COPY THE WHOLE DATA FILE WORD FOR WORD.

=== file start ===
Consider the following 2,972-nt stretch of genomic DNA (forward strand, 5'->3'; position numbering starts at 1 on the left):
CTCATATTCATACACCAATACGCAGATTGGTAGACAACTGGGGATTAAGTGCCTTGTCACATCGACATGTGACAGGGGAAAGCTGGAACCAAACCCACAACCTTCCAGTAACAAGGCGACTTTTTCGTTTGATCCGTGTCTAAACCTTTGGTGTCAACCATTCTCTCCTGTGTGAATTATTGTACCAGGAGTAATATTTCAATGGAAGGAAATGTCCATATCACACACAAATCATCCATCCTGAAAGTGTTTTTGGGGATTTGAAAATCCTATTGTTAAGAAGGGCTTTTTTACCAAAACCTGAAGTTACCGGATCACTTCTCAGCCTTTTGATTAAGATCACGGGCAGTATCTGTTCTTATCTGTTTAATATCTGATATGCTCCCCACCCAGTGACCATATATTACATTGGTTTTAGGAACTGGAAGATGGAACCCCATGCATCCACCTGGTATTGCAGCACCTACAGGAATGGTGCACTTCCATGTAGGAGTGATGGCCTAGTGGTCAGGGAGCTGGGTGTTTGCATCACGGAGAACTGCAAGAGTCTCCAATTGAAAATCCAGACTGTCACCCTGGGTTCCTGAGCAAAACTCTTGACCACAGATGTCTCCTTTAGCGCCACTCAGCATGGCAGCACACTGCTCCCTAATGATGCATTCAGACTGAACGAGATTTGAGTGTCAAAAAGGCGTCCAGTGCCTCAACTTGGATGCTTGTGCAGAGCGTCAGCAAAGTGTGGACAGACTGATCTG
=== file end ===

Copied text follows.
Consider the following 2,972-nt stretch of genomic DNA (forward strand, 5'->3'; position numbering starts at 1 on the left):
CTCATATTCATACACCAATACGCAGATTGGTAGACAACTGGGGATTAAGTGCCTTGTCACATCGACATGTGACAGGGGAAAGCTGGAACCAAACCCACAACCTTCCAGTAACAAGGCGACTTTTTCGTTTGATCCGTGTCTAAACCTTTGGTGTCAACCATTCTCTCCTGTGTGAATTATTGTACCAGGAGTAATATTTCAATGGAAGGAAATGTCCATATCACACACAAATCATCCATCCTGAAAGTGTTTTTGGGGATTTGAAAATCCTATTGTTAAGAAGGGCTTTTTTACCAAAACCTGAAGTTACCGGATCACTTCTCAGCCTTTTGATTAAGATCACGGGCAGTATCTGTTCTTATCTGTTTAATATCTGATATGCTCCCCACCCAGTGACCATATATTACATTGGTTTTAGGAACTGGAAGATGGAACCCCATGCATCCACCTGGTATTGCAGCACCTACAGGAATGGTGCACTTCCATGTAGGAGTGATGGCCTAGTGGTCAGGGAGCTGGGTGTTTGCATCACGGAGAACTGCAAGAGTCTCCAATTGAAAATCCAGACTGTCACCCTGGGTTCCTGAGCAAAACTCTTGACCACAGATGTCTCCTTTAGCGCCACTCAGCATGGCAGCACACTGCTCCCTAATGATGCATTCAGACTGAACGAGATTTGAGTGTCAAAAAGGCGTCCAGTGCCTCAACTTGGATGCTTGTGCAGAGCGTCAGCAAAGTGTGGACAGACTGATCTG